I have spent the last week at the Accidental Homestead, way up the country, in deepest, darkest Staffordshire. It's a pretty rural (read: isolated) spot, but for a few days at a time I can just about manage to hang out there without climbing the walls. Home for the holidays, I am usually asked, by people who live in the countryside, how life is down in London. The phrase 'the big city' is even occasionally used. I tell them that city-life is great, that I'm busy and interested and constantly learning and exploring new things. I tell them about a brilliant exhibition of Israeli art currently on at the Tate Modern and a fascinating documentary I recently saw at my local independent cinema. Their brows furrow, and their eyes glaze slightly. They look baffled for a couple of seconds and then they change the subject to discuss the single film playing at the single cinema for 50 miles, confident that everyone will have seen it and that they will have something insightful to add to the conversation.
This year, I found myself chatting to a committed country mouse; one born and brought up in the most rural of fashions, who lives proudly at a remote farm, along its own private drive, surrounded by rolling hills full of sheep. "Oh, I could never live in the city." said the country mouse. She mock-shuddered and I - feeling my own town mouse hackles rise (yes, I know mice probably don't have hackles, go with it) - asked her why. "Well, there are just so many people, aren't there? So much is outside of your control. I'd hate that, not being in control of my life." I protested that actually, in a city, with so many options for work and entertainment and socialising, you actually had far more control over your life, more choice and freedom.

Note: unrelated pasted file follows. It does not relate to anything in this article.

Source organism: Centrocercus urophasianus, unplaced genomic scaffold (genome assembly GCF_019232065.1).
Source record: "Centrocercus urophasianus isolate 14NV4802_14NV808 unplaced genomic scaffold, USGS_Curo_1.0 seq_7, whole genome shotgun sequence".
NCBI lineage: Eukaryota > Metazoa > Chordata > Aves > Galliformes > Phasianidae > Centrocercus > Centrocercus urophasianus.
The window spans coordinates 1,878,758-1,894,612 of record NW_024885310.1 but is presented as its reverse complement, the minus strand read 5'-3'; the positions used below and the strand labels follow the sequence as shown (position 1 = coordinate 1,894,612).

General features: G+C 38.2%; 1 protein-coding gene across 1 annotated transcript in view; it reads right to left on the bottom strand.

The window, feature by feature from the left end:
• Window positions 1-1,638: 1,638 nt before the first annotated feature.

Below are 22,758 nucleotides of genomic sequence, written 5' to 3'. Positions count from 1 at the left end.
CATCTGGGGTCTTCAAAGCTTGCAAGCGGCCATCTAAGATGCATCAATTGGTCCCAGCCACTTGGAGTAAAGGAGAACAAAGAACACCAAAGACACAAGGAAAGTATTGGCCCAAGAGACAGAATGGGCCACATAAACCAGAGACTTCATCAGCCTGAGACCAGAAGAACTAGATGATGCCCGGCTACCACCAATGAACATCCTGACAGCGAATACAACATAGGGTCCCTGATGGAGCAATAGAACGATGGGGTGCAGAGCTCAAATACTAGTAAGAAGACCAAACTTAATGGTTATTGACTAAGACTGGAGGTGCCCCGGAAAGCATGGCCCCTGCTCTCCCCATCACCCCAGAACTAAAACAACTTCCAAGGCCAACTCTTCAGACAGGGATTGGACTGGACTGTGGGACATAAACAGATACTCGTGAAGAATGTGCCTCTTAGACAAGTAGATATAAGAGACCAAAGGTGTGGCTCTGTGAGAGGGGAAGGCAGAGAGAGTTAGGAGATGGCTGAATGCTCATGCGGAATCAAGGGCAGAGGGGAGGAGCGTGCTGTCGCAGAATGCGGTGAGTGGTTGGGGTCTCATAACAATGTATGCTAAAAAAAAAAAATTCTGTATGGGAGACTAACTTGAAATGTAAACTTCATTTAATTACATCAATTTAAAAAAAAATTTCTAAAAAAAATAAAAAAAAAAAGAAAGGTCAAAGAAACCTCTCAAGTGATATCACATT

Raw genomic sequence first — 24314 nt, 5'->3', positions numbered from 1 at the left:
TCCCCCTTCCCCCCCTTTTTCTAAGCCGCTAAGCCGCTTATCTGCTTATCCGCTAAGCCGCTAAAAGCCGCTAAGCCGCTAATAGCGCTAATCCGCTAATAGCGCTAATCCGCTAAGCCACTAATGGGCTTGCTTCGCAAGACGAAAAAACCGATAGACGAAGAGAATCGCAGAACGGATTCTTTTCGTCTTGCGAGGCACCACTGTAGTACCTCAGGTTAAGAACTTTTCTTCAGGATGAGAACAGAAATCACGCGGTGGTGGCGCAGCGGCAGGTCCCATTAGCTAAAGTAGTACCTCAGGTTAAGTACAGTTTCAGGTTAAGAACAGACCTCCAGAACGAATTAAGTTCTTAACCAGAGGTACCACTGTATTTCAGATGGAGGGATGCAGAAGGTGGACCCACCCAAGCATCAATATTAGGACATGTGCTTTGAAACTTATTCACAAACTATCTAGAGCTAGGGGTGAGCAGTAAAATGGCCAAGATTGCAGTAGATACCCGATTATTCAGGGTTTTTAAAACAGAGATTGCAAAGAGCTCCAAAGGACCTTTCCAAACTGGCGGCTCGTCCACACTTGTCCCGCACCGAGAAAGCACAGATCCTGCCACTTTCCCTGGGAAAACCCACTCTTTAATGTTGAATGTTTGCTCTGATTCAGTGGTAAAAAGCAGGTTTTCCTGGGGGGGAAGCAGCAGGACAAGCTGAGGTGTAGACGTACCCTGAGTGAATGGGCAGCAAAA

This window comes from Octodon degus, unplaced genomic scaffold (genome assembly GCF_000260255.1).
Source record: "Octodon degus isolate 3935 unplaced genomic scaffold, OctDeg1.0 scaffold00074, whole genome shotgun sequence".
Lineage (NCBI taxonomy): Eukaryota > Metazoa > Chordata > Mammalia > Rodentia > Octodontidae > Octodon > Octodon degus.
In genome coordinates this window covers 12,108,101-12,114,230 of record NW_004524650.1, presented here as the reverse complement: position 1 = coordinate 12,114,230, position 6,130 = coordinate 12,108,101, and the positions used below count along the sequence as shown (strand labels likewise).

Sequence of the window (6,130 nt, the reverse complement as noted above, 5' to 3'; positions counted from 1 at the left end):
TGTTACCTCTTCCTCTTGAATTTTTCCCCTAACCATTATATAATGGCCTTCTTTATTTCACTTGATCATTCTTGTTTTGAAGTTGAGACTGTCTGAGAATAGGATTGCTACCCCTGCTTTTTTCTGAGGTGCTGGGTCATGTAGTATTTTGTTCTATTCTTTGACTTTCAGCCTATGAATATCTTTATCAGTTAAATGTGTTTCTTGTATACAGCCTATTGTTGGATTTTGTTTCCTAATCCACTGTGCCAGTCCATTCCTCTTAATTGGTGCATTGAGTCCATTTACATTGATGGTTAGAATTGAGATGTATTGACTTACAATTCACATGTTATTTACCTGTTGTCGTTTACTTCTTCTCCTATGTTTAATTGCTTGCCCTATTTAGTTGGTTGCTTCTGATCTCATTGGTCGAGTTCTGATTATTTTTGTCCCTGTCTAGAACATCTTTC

"Ooh no, but there's so much more disruption." said she. I countered with the feeling that this made life so much more interesting and varied. And before she could plough on, I said "And...what happens when you run out of milk, or worse, wine? You're miles from the nearest shop. You can't just wander on out and buy some more, you've got to get in a car and drive. Hell, you've got to own a car in the first place!" She rolled her eyes and told me that one simply had to be more organised in the countryside. Actually not necessarily more organised..."less lazy. That attitude that you can have anything you want when you need it, without planning for it, that's a very lazy attitude to have." That's me told, then.
But if that's what it means to be a city-dweller - to be lazy, out of control, at the mercy of a hundred and one potential disruptions, surrounded by other people - I'll take it. Because I like being able to run out of milk without being wildly inconvenienced. I like the chance encounters and the alternative plans that you make on the fly when your original ideas don't quite come off. I don't want to live so far away from anyone else that if anything (heaven forbid) went wrong no one would notice, or be able to reach me. I like being part of something bigger than myself, my household, and my own four walls. And if that makes me a town mouse, so be it. Here's to another fabulous year in the city.
Happy New Year to you all, loveliest of readers, whether you be country mice or town mice. I like you the best because you're blog-reading mice!